Interview with Thea Warwick


Interview with Thea Warwick


Thea Warwick was seven years old and living in Rotterdam during the war. She recounts what is was like during the Hongerwinter. Walking for miles to soup kitchens and talks about other examples of how they obtained food. They moved into the smallest room of their house to try and keep warm and had to go out searching for wood to burn. She recalls waiting on their roof for planes to drop food parcels and remembers being woken up by an explosion which was a V-1 landing on a block of houses about half a mile away from them. She remembers the Germans searching for their neighbour and standing on the balcony of their house pointing guns down the gardens for hours on end. She recalls the day of liberation and when the Canadian tanks rolled into her town. An explanation is given how everyone in the street celebrated.




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00:28:56 audio recording

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RP: This interview is being conducted for the International Bomber Command Centre. The interviewer is Rod Pickles. The interviewee is Thea Warwick. The interview is taking place in Mrs Warwick’s home in Portesham, Dorset on the 22nd of March 2017. Max Warwick is also present. Good morning Thea. Could you start by telling us where you were born and your early childhood experiences please?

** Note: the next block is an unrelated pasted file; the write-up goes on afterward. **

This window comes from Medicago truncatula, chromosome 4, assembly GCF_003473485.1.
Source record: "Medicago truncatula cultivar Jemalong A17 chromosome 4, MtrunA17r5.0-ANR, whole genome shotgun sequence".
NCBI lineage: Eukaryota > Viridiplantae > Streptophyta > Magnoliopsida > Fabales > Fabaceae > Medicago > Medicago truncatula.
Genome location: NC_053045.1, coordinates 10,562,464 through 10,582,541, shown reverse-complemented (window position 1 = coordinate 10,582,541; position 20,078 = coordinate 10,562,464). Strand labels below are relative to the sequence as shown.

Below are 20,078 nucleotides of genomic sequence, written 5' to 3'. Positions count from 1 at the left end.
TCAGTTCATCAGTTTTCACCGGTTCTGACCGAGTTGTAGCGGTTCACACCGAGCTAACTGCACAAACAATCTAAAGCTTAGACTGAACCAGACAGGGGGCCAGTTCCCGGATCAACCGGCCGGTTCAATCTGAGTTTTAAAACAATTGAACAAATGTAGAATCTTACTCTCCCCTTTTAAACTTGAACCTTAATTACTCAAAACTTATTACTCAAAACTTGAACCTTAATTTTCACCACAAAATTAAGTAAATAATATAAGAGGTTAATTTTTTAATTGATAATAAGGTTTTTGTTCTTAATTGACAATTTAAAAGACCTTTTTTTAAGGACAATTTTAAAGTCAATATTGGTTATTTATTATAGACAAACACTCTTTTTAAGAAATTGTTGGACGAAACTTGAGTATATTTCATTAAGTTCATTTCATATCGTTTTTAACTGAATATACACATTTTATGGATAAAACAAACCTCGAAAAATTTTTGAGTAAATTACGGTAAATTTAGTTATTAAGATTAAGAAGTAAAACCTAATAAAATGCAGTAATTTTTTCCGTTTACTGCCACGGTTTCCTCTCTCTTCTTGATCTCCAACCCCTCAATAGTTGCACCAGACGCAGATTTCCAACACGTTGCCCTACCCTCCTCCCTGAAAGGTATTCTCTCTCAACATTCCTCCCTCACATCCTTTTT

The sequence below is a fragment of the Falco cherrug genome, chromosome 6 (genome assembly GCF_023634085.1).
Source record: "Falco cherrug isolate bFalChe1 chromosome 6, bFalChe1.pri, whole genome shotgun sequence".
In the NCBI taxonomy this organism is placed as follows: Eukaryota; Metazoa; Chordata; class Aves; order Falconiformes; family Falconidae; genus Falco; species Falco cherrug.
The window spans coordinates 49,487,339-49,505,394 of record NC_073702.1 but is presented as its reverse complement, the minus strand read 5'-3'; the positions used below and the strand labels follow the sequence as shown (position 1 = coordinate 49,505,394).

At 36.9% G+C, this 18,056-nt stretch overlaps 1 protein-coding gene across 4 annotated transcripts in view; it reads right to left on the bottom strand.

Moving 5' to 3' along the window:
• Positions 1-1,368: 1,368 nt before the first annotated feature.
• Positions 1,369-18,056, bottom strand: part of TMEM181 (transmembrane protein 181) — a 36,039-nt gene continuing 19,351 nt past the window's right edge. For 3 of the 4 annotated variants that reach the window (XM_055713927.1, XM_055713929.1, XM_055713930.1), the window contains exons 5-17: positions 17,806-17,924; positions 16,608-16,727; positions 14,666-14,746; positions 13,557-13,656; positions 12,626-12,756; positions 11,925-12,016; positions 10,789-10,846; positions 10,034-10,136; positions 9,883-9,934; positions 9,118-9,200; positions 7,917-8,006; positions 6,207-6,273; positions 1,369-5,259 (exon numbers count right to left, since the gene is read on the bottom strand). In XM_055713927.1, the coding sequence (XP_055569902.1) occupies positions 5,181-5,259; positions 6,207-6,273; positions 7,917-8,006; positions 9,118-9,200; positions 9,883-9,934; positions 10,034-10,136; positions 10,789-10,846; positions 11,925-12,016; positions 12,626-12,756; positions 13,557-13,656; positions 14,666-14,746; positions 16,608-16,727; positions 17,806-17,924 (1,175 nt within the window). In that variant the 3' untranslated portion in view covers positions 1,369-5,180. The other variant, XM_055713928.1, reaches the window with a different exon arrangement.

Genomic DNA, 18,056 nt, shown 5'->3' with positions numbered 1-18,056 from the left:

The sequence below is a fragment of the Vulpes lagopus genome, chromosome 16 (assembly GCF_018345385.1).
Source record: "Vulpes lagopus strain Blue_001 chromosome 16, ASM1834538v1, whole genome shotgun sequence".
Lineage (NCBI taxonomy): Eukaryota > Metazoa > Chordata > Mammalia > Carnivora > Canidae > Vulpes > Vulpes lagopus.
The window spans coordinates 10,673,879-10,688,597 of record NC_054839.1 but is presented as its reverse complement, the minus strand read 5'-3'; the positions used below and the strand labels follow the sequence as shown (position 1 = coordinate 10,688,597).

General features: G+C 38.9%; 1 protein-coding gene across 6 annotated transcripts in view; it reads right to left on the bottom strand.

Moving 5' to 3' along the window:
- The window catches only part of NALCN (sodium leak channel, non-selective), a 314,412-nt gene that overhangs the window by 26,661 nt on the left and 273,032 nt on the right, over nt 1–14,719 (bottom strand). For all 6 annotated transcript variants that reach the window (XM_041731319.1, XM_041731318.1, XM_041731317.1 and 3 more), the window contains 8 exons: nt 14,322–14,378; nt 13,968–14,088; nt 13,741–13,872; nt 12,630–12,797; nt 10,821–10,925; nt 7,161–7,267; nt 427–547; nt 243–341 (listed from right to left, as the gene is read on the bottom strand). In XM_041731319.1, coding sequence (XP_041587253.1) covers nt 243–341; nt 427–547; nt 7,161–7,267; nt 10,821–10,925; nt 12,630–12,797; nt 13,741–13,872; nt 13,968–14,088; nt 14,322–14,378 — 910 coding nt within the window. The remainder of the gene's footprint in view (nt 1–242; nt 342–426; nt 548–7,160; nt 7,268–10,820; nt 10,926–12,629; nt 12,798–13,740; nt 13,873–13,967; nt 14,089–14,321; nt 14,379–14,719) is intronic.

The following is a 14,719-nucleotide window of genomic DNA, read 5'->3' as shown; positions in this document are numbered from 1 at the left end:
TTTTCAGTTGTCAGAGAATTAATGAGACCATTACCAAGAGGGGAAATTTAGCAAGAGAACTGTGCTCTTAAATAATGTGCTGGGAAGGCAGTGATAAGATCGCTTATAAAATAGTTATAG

TW: I was born in Rotterdam on the 13th of August 1937 and the war didn’t start until 1940 as we all know. My father was called up in 1939 to help with the, with the army although he didn’t have any experience. He was stationed at a small airfield in [unclear] and because I was only more or less a baby my mother wanted to see my father so we went over there and stayed in a farmhouse. While we were staying there I got the measles so that meant we couldn’t go home. During that week when, when we were stuck there they bombed Rotterdam. And we didn’t know whether our house was still standing so luckily it was OK when we came back. So that was my earliest memory of the war. My father came back, I don’t know exactly when, but when he came back out of the blue he was very thin and he had dysentery so quite an ill man. And after that, after the bombing there, there wasn’t much going on to be, to be honest. The war or the hardship started before the Hongerwinter that is where I remember most and also there were things going on. There was a lot that year on the 10th of November 1944 all men were called up in Rotterdam and, and you had to be between seventeen and fourteen, forty. You had a days notice, so my father packed his little suitcase and went with our neighbour to the park behind our house where they were supposed to go. When they were inspected they told my father, even though he was forty, you’re too old you can go home. The neighbour was thirty-eight years old but he, he had a visible goitre so the Germans said “you can go home”. So luckily he came home after hours and I remember the joy we had. Thank goodness my father came home because my mother would’ve never coped with what was going to happen next. While, while this was going on with regard to [unclear] there was a little Jewish chap who lived in our street and he hid but the Germans found him because after the time — after the [unclear] that particular afternoon when all the men were supposed to be in the park the Germans came to every house to see if there were any men hiding. Luckily they got so fed up with going up and down the stairs they didn’t go up stairs they just went to the front door and asked my mother if there were any men, of course there wasn’t. Now, later on in the war when some — most, most of the men came back who were picked up in our street except for two who found another lady while they were in Germany and that was very sad and caused a bit of a scandal [laughs] I remember that all because it — then, then of course things got really bad. My father, there was no more food and we moved into the smallest room in our house. He had bought a dustbin lined with concrete which was put up in the corner of the room with a pipe going through the window outside we had a table and four chairs in there and that’s where we lived. I used to go to the park and try to find wood and also had a sieve with me and some tools because the path in park were made with a sort of coal like an anthracite and I used to scrape it off in bits and put them in the sieve, you know and then take them off home.